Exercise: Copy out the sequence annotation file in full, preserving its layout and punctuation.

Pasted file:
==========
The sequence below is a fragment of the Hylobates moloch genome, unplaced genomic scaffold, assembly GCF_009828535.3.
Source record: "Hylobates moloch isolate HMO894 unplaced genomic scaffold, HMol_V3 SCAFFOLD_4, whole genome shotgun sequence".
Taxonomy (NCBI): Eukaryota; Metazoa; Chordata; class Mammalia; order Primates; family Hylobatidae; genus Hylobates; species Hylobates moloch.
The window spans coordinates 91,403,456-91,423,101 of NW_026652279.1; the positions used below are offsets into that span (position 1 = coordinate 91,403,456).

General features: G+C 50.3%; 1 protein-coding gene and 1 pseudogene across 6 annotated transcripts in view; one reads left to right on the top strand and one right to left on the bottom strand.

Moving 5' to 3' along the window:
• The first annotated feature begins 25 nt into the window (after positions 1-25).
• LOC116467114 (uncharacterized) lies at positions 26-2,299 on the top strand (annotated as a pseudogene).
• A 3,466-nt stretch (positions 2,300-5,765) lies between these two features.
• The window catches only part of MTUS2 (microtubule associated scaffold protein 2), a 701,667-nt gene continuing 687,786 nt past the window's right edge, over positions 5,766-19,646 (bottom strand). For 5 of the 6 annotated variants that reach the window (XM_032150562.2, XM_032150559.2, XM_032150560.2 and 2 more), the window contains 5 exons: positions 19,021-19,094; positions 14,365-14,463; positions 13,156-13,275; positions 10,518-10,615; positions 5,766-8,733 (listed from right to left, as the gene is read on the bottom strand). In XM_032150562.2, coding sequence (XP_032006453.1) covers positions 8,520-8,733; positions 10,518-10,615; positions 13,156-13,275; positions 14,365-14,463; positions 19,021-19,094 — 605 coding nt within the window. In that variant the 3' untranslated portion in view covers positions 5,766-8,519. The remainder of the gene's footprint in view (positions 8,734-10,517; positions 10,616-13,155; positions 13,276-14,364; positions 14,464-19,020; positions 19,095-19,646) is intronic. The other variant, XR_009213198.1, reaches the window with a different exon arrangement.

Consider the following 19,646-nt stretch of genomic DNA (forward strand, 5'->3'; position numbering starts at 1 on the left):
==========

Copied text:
The sequence below is a fragment of the Hylobates moloch genome, unplaced genomic scaffold, assembly GCF_009828535.3.
Source record: "Hylobates moloch isolate HMO894 unplaced genomic scaffold, HMol_V3 SCAFFOLD_4, whole genome shotgun sequence".
Taxonomy (NCBI): Eukaryota; Metazoa; Chordata; class Mammalia; order Primates; family Hylobatidae; genus Hylobates; species Hylobates moloch.
The window spans coordinates 91,403,456-91,423,101 of NW_026652279.1; the positions used below are offsets into that span (position 1 = coordinate 91,403,456).

General features: G+C 50.3%; 1 protein-coding gene and 1 pseudogene across 6 annotated transcripts in view; one reads left to right on the top strand and one right to left on the bottom strand.

Moving 5' to 3' along the window:
• The first annotated feature begins 25 nt into the window (after positions 1-25).
• LOC116467114 (uncharacterized) lies at positions 26-2,299 on the top strand (annotated as a pseudogene).
• A 3,466-nt stretch (positions 2,300-5,765) lies between these two features.
• The window catches only part of MTUS2 (microtubule associated scaffold protein 2), a 701,667-nt gene continuing 687,786 nt past the window's right edge, over positions 5,766-19,646 (bottom strand). For 5 of the 6 annotated variants that reach the window (XM_032150562.2, XM_032150559.2, XM_032150560.2 and 2 more), the window contains 5 exons: positions 19,021-19,094; positions 14,365-14,463; positions 13,156-13,275; positions 10,518-10,615; positions 5,766-8,733 (listed from right to left, as the gene is read on the bottom strand). In XM_032150562.2, coding sequence (XP_032006453.1) covers positions 8,520-8,733; positions 10,518-10,615; positions 13,156-13,275; positions 14,365-14,463; positions 19,021-19,094 — 605 coding nt within the window. In that variant the 3' untranslated portion in view covers positions 5,766-8,519. The remainder of the gene's footprint in view (positions 8,734-10,517; positions 10,616-13,155; positions 13,276-14,364; positions 14,464-19,020; positions 19,095-19,646) is intronic. The other variant, XR_009213198.1, reaches the window with a different exon arrangement.

Consider the following 19,646-nt stretch of genomic DNA (forward strand, 5'->3'; position numbering starts at 1 on the left):